This free race definitely will strengthen people like me for instance, part of the running community, because I may get a cash prize.  In turn, I can use that money to make more flyers and otherwise fund my next fun run I'm putting on, which will benefit many more runners in UV.

The winnings will go to the top 6 local elites, as do most cash prizes in other races.  Those who don't normally win cash prizes probably won't win one, but they will still come if they go to races just to run with lots of people that will push them as well as to be social.  The only difference is, they get a free bib and can buy refreshments of their own choice rather than paying someone else to provide them.

The course is very safe because it has no traffic since it's on the river trail.  There is no need for police support.

Free races and very small ones don't require permits.  I've already asked the Parks and they said it's not worth their time if there aren't many people.

I think they want to first help those who are trying to become national elites, which in turn helps the rest of the running community.  The local elites provide competition to push each other to faster times, as well as pull everyone else behind them.  They also provide inspiration for everyone else as well as share their tips to those who are less experienced or knowledgeable about running so that others can follow in their footsteps.  They are like pioneers, blazing trails for others.  These leaders get others excited about running and get them out the door training and racing.  You are one of these people, and you are one of the people who will be strengthened by running it, hopefully, and will then be able to fund your own running better and thus be able help others, as you have done for me.

Thanks Seth for all your free expert advice to many of us and I hope to see you at the race!
« Last Edit: April 27, 2009, 01:20:03 pm by Mary Ann Schauerhamer » Logged
Sasha Pachev
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« Reply #6 on: April 27, 2009, 02:31:07 pm »

Fast Running Blog is footing the bill. We can afford $200 + pocket change to promote the idea of running fast, being fit, and not going into debt to do it. The course requires no police support. I do not expect a whole lot more than 50 people in the first race - my understanding is that I do not need permits for that. If Provo City tells me different, we'll deal with it. If it is only $100 per race, we can still handle that with no entry fees.

The idea is to have a race. We have a lot of parties around races, but not a whole lot of events where the party aspect is not being put ahead of racing. I thought for a difference we could once have a pure race. True competition is fostered when there is a low barrier to entry. For a poor college student an entry fee of any amount can serve as a barrier to entry. So I figured I'd remove it for as long as I can afford it. Part of my intent is also to demonstrate that most of the expenses in road "races" are party-related, that it does not cost that much to have a true race even when it has cash prizes. I realize that stirs the pot in some circles, and that is intentional. I like to stir the pot, it is good for it to be stirred, or else the food gets stuck to the walls.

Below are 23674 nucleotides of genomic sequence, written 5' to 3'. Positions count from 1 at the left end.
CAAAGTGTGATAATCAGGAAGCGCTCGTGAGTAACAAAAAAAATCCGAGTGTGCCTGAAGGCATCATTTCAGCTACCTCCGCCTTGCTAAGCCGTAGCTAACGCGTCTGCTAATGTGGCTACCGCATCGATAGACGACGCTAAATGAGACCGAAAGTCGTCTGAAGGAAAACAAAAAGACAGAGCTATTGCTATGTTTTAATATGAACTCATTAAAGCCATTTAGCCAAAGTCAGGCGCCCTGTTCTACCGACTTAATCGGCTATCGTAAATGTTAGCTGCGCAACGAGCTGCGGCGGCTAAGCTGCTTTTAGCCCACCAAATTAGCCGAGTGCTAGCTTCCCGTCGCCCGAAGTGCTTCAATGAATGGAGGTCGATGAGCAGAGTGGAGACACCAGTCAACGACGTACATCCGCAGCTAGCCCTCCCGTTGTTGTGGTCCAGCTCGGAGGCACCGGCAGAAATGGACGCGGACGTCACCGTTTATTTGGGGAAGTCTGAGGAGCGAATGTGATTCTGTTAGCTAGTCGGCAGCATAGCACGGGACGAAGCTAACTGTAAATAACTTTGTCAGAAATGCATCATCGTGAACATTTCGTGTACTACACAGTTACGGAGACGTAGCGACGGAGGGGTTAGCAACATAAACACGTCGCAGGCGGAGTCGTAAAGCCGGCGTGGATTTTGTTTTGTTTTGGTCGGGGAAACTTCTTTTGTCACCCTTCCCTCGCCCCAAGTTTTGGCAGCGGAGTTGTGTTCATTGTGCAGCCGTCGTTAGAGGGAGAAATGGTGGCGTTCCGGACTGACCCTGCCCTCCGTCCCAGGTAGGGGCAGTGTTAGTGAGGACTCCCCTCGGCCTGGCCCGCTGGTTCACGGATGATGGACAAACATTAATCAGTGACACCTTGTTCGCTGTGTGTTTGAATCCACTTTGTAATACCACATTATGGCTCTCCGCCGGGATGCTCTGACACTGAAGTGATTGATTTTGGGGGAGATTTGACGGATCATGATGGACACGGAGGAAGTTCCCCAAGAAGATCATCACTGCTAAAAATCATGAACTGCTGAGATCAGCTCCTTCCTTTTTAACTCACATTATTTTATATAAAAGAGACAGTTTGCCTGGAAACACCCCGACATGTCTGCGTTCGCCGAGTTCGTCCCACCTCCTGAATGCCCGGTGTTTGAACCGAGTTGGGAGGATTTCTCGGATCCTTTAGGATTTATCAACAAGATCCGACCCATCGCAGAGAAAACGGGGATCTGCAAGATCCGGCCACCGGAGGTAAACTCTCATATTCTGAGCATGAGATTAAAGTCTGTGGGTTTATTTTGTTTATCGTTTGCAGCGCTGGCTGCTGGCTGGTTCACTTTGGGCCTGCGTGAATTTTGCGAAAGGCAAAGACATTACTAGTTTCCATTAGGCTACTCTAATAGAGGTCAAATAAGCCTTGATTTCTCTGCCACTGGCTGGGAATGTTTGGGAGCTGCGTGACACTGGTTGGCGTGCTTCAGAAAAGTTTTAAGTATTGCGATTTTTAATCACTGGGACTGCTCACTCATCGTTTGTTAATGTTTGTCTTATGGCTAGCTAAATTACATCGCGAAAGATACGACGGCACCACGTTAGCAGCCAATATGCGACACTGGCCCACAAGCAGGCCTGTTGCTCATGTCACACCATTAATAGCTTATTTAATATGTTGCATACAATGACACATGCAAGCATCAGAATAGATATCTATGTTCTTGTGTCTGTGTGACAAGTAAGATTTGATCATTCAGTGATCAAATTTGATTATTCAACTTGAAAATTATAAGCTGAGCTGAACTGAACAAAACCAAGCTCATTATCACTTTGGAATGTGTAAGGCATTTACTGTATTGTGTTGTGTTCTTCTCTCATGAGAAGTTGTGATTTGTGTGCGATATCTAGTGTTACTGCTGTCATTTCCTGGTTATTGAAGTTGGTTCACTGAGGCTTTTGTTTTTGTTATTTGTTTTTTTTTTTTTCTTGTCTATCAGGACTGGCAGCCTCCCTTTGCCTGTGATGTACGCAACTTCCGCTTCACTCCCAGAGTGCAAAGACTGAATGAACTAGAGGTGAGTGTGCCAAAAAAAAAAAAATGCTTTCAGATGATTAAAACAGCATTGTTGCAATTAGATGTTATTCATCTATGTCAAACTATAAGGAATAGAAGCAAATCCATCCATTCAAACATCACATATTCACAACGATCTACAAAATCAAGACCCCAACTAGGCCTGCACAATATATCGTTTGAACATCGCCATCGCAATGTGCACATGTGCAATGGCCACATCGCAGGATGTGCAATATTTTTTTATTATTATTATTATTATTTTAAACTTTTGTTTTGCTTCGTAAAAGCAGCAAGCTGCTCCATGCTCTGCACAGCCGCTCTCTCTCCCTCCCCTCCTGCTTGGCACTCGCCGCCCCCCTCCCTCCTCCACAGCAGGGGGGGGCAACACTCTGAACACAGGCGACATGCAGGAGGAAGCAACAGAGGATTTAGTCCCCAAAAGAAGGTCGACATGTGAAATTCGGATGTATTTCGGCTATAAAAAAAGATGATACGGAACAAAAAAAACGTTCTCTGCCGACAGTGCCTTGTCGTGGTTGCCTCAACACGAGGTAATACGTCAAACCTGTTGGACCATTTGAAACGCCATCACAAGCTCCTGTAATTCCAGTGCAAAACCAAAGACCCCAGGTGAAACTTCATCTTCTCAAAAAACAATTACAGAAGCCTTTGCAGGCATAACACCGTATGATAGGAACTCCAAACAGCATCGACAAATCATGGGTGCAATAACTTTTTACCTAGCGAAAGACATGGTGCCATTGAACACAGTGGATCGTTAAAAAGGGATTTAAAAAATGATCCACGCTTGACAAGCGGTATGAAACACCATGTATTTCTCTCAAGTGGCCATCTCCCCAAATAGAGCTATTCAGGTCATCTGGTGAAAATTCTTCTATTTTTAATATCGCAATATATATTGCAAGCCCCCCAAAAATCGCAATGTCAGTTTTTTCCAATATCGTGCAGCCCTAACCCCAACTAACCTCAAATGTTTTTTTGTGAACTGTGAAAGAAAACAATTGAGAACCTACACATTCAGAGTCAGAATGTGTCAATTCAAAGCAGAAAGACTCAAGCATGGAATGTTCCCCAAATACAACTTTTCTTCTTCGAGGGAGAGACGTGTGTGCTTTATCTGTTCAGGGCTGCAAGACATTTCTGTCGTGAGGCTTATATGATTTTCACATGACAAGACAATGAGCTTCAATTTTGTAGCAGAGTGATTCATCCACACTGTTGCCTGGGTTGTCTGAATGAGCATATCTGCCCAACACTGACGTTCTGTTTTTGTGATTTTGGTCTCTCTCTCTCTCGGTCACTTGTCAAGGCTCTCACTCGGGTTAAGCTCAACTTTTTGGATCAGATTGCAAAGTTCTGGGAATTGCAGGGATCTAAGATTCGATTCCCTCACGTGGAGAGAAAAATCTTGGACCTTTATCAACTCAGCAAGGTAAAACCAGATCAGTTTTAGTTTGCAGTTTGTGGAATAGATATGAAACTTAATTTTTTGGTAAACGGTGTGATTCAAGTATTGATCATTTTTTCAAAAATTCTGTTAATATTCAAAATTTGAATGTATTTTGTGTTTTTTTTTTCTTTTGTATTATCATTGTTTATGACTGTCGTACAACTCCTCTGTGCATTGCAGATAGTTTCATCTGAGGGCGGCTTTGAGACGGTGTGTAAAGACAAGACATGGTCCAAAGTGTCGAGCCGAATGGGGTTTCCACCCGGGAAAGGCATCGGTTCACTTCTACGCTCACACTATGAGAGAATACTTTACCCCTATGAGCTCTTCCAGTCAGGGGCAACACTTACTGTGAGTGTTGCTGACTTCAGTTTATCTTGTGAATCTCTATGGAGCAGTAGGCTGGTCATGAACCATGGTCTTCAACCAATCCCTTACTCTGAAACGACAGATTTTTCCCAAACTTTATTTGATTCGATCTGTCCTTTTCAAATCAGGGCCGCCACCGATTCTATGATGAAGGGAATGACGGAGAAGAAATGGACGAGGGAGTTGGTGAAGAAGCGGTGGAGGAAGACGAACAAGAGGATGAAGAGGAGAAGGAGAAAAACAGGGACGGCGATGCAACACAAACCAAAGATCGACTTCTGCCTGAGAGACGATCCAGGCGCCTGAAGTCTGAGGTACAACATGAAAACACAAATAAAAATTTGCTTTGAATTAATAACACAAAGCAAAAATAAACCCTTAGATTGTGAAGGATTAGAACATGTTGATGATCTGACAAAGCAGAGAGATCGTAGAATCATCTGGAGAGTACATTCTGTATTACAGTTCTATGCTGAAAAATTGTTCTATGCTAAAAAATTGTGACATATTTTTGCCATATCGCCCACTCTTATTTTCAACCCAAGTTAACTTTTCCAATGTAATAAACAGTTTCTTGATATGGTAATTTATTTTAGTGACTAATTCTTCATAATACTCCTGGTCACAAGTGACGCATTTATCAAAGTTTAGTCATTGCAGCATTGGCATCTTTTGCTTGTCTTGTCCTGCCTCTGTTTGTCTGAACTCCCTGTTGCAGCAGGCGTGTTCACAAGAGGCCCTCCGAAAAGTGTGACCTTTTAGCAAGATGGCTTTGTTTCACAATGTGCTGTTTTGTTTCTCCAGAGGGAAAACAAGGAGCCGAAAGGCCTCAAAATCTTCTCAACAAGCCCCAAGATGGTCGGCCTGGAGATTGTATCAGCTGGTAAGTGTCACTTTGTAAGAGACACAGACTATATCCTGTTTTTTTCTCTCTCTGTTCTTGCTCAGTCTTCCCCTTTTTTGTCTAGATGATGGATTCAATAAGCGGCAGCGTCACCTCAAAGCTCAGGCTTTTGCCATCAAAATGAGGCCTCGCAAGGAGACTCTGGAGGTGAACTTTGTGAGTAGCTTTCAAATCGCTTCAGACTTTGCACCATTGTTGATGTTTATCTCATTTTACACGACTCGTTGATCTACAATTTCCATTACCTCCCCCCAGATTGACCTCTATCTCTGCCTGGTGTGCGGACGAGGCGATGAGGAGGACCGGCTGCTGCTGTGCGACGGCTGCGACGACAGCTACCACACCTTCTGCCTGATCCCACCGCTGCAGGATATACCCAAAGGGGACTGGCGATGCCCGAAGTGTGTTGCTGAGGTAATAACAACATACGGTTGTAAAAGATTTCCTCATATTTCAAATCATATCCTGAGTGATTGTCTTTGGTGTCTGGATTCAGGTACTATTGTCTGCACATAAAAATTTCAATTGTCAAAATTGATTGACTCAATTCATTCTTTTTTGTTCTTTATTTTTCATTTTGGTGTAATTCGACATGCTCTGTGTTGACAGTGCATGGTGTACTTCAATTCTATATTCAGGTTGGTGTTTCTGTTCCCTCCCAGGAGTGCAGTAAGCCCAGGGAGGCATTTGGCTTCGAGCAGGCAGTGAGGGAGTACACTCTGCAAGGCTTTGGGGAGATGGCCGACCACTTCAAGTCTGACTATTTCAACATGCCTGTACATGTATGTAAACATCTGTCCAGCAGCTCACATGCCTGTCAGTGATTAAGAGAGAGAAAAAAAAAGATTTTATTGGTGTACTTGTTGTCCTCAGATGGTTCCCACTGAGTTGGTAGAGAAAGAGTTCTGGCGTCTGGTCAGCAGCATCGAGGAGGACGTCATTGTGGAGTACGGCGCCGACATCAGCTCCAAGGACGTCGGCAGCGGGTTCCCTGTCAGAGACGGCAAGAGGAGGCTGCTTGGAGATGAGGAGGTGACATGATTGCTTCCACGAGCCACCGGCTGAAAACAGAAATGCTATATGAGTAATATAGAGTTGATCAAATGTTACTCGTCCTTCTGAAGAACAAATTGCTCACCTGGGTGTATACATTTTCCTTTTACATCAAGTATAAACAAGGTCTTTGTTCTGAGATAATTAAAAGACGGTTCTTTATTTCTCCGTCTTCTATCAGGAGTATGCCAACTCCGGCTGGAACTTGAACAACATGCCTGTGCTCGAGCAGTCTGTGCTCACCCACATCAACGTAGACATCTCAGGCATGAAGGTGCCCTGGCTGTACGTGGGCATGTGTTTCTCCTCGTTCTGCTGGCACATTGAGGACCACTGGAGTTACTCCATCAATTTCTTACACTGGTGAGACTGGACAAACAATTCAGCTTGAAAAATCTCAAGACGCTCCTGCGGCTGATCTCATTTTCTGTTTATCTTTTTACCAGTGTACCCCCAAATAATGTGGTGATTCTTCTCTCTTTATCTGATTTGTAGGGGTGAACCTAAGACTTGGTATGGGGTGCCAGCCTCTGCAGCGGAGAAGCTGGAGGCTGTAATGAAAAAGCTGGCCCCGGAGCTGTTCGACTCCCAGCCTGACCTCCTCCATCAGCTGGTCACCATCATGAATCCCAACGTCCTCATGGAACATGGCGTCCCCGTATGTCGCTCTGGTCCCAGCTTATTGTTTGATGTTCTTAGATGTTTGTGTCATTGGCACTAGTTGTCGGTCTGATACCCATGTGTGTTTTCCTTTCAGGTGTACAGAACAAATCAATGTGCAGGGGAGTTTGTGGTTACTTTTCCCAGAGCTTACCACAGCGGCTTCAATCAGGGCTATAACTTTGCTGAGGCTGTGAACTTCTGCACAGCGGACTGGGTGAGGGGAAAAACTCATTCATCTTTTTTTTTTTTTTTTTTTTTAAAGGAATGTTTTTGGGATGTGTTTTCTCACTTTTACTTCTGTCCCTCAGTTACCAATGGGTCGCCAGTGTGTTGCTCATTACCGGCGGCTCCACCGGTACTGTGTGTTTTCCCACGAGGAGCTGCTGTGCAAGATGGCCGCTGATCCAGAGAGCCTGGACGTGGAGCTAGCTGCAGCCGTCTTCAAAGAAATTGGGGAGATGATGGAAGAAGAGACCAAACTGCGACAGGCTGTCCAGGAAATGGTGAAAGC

If the race ever grows to 500 people or more, we might have another source of revenue from sponsors. If that ever takes place the cash prizes will be increased. We might also be able to take the course somewhere else to generate more publicity. But for now I want to know how many people will come to run a competitive bare bones race for free, and I am willing to pay $200 + pocket change to find out.

Seth, click on the link above and sign up. Tell your friends. Let's have a race.
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Sasha Pachev
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« Reply #7 on: April 27, 2009, 04:45:17 pm »

Regarding the benefits to the community. Here at Fast Running Blog we primarily benefit the community by teaching a man to fish. This approach has resulted in numerous running breakthroughs which incidentally have been happen primarily among rank and file. Just go to the Race Reports page and read the Boston stories. Most of those runners could not run a Boston Qualifier before they joined the Blog, and many have publicly acknowledged that it was the Blog's help that got them to Boston. When a runner asks for advice on the forum I personally make sure that no such request is ignored and that adequate advice is given regardless of the level. We have seen greater family involvement with spouses and children starting to run, the families developing a culture that values work and adopting a healthier life style. Even those some have inferred from our name that the site caters to the elite, the fruits of our work testify that we mean what we say on the front page that this site is really for everybody who wants to be a better runner.